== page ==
In 2023, we want to devote more attention to cooperation with industry associations. Our umbrella organization EuroCloud is probably more fitting for actual political discussions.
Hille: As a final note, can you give us your assessment for the future of cloud native and sovereignty?
Dr. Kaufmann: The most important aspect will be knowledge building. From the outset, we’ve been training administrators and application developers. Especially now, when a lot is happening at the software level, this is even more important.
More and more, we see that there will be an abstraction of platforms. Project success is therefore determined at the software level and no longer in terms of infrastructure.
So, you need the right people and skills in your company, which increasingly involves developers and fewer administrators.
It will be crucial to harmonize this with sovereignty. That means enabling interoperability with other clouds so that data physically remains with the sovereign providers but is processed in the public cloud.
What will not happen, however, is that cloud native tools will be offered on a large scale by German providers. Instead, providers should look at making the services of the hyperscalers usable and at the same time placing their own sovereign infrastructure as the basis for value-added managed services.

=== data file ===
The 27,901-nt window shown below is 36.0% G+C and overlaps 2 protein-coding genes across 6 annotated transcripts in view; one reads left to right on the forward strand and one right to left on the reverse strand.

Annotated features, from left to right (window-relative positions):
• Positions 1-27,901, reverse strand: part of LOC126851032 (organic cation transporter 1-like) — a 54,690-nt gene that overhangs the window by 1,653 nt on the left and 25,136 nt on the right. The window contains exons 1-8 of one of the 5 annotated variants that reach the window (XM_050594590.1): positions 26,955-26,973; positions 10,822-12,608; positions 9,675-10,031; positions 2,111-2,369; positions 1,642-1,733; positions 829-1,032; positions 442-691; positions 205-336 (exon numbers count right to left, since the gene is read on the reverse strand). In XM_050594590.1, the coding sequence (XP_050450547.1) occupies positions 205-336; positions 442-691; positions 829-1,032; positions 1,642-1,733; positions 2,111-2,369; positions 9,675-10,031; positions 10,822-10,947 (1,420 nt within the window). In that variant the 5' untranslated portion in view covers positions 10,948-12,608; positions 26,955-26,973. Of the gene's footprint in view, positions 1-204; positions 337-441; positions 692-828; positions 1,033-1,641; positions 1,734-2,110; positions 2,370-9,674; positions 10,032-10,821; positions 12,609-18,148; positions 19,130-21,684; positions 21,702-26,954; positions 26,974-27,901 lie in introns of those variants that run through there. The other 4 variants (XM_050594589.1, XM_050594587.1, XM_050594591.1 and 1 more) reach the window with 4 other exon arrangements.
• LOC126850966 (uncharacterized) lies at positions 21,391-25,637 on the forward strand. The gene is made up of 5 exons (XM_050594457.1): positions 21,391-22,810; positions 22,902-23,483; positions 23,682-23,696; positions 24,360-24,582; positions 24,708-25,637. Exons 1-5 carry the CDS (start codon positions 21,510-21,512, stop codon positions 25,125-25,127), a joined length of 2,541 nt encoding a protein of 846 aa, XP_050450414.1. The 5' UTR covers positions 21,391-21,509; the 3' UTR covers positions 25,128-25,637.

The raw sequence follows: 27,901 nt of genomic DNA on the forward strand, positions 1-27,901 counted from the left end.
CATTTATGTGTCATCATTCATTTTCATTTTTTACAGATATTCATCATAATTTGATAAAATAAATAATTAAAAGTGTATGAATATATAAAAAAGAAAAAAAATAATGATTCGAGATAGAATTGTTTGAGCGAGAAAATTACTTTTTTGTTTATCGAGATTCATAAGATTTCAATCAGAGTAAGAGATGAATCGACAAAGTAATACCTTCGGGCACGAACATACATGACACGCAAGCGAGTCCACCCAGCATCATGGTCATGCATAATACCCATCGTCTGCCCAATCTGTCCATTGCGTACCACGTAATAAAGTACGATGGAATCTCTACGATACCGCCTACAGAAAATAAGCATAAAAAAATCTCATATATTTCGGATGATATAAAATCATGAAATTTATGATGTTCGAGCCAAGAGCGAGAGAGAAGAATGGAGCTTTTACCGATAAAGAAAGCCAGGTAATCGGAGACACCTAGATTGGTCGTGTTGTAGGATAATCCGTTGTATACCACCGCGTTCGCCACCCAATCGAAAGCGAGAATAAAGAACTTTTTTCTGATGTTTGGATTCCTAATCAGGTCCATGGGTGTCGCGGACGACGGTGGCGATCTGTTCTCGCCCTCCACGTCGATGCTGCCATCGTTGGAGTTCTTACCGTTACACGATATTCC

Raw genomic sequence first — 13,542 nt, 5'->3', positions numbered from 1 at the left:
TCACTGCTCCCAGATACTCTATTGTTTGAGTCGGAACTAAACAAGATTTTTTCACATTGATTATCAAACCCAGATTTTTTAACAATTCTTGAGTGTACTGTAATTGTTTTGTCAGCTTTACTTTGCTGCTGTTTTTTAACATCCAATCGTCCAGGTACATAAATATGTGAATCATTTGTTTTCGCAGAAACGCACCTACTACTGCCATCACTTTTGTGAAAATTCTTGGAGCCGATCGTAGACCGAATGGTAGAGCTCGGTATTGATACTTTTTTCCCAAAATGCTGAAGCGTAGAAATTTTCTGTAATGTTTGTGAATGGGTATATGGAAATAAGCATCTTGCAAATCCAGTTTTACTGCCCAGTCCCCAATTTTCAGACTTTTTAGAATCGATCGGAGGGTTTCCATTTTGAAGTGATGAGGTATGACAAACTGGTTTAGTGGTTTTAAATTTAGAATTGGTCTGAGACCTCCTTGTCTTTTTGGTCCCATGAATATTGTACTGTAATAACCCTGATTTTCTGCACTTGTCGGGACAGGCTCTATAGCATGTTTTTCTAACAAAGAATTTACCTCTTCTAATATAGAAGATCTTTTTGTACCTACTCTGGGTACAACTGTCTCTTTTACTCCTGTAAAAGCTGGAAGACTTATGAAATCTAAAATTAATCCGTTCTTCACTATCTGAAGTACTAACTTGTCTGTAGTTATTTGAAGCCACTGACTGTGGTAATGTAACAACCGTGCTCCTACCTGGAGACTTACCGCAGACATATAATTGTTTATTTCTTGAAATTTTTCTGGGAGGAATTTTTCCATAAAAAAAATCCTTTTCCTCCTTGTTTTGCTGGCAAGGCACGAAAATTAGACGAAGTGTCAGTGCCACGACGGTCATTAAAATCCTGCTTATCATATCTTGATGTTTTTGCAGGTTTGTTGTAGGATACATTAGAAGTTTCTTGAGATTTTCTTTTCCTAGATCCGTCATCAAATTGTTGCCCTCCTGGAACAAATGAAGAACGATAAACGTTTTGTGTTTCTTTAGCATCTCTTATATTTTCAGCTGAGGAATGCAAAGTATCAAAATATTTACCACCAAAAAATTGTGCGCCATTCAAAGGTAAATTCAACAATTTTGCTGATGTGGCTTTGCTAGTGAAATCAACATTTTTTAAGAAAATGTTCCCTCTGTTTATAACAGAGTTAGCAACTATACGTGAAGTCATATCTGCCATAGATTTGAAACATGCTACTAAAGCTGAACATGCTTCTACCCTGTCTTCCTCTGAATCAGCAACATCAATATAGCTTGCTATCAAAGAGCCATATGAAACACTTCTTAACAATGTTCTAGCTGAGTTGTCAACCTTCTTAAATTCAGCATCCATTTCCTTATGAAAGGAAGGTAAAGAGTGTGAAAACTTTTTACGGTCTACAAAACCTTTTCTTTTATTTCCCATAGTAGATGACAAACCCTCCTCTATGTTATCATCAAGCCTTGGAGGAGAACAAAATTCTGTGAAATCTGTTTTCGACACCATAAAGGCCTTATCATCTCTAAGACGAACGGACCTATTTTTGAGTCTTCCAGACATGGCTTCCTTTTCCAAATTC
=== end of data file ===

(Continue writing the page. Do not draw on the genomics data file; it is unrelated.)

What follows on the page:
Dr. Kaufmann, thank you very much for the interview.
Dr. Nils Kaufmann is Chief Market Development DACH at Imprivata Inc., founder of the EuroCloud Native Initiative and co-author of the GAIA-X Technical Architecture Paper on behalf of the BMWi. Most recently, he was Group COO and Board Member of the Release42 Group, co-founder of cloudbuddies and for many years in the management of leading managed service providers.
Maximilian Hille is an analyst and contributor at cloud ahead. With more than 10 years of experience as a consultant and expert in the cloud computing market, Maximilian provides advice to SMEs and corporations on the cloud & digitalisation strategy and on architecture issues concerning individual platform & software landscapes.
Please note: The opinions expressed in Industry Insights published by dotmagazine are the author’s or interview partner’s own and do not necessarily reflect the view of the publisher, eco – Association of the Internet Industry.